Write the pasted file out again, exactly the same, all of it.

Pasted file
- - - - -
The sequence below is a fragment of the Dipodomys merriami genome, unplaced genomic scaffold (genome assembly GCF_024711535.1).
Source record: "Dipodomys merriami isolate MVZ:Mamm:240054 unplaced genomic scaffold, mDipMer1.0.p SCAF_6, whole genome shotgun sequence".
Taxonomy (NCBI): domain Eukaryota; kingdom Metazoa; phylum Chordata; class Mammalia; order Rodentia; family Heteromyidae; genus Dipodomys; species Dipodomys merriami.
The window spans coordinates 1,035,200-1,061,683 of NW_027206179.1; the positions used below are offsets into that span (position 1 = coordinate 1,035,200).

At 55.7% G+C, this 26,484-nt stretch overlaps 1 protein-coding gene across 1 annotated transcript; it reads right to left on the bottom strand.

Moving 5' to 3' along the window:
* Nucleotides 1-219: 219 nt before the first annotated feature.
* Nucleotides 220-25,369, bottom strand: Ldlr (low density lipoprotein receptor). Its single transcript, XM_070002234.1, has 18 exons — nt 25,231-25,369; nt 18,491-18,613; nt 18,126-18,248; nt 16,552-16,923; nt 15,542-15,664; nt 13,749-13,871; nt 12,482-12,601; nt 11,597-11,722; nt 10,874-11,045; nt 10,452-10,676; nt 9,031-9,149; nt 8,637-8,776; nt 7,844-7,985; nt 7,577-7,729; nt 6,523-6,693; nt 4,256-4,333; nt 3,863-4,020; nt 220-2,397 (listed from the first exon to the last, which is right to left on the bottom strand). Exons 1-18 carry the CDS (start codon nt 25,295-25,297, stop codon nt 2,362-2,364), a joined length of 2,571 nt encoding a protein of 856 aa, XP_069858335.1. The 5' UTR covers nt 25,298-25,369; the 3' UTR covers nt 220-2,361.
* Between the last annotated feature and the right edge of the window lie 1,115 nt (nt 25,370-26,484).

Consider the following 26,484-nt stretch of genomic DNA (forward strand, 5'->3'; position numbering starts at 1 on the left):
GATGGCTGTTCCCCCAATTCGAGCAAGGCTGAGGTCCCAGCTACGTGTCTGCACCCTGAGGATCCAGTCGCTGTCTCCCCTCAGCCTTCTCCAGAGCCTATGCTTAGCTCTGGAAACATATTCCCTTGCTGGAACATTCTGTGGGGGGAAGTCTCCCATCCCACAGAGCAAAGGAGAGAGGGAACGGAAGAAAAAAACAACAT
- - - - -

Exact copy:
The sequence below is a fragment of the Dipodomys merriami genome, unplaced genomic scaffold (genome assembly GCF_024711535.1).
Source record: "Dipodomys merriami isolate MVZ:Mamm:240054 unplaced genomic scaffold, mDipMer1.0.p SCAF_6, whole genome shotgun sequence".
Taxonomy (NCBI): domain Eukaryota; kingdom Metazoa; phylum Chordata; class Mammalia; order Rodentia; family Heteromyidae; genus Dipodomys; species Dipodomys merriami.
The window spans coordinates 1,035,200-1,061,683 of NW_027206179.1; the positions used below are offsets into that span (position 1 = coordinate 1,035,200).

At 55.7% G+C, this 26,484-nt stretch overlaps 1 protein-coding gene across 1 annotated transcript; it reads right to left on the bottom strand.

Moving 5' to 3' along the window:
* Nucleotides 1-219: 219 nt before the first annotated feature.
* Nucleotides 220-25,369, bottom strand: Ldlr (low density lipoprotein receptor). Its single transcript, XM_070002234.1, has 18 exons — nt 25,231-25,369; nt 18,491-18,613; nt 18,126-18,248; nt 16,552-16,923; nt 15,542-15,664; nt 13,749-13,871; nt 12,482-12,601; nt 11,597-11,722; nt 10,874-11,045; nt 10,452-10,676; nt 9,031-9,149; nt 8,637-8,776; nt 7,844-7,985; nt 7,577-7,729; nt 6,523-6,693; nt 4,256-4,333; nt 3,863-4,020; nt 220-2,397 (listed from the first exon to the last, which is right to left on the bottom strand). Exons 1-18 carry the CDS (start codon nt 25,295-25,297, stop codon nt 2,362-2,364), a joined length of 2,571 nt encoding a protein of 856 aa, XP_069858335.1. The 5' UTR covers nt 25,298-25,369; the 3' UTR covers nt 220-2,361.
* Between the last annotated feature and the right edge of the window lie 1,115 nt (nt 25,370-26,484).

Consider the following 26,484-nt stretch of genomic DNA (forward strand, 5'->3'; position numbering starts at 1 on the left):
GATGGCTGTTCCCCCAATTCGAGCAAGGCTGAGGTCCCAGCTACGTGTCTGCACCCTGAGGATCCAGTCGCTGTCTCCCCTCAGCCTTCTCCAGAGCCTATGCTTAGCTCTGGAAACATATTCCCTTGCTGGAACATTCTGTGGGGGGAAGTCTCCCATCCCACAGAGCAAAGGAGAGAGGGAACGGAAGAAAAAAACAACAT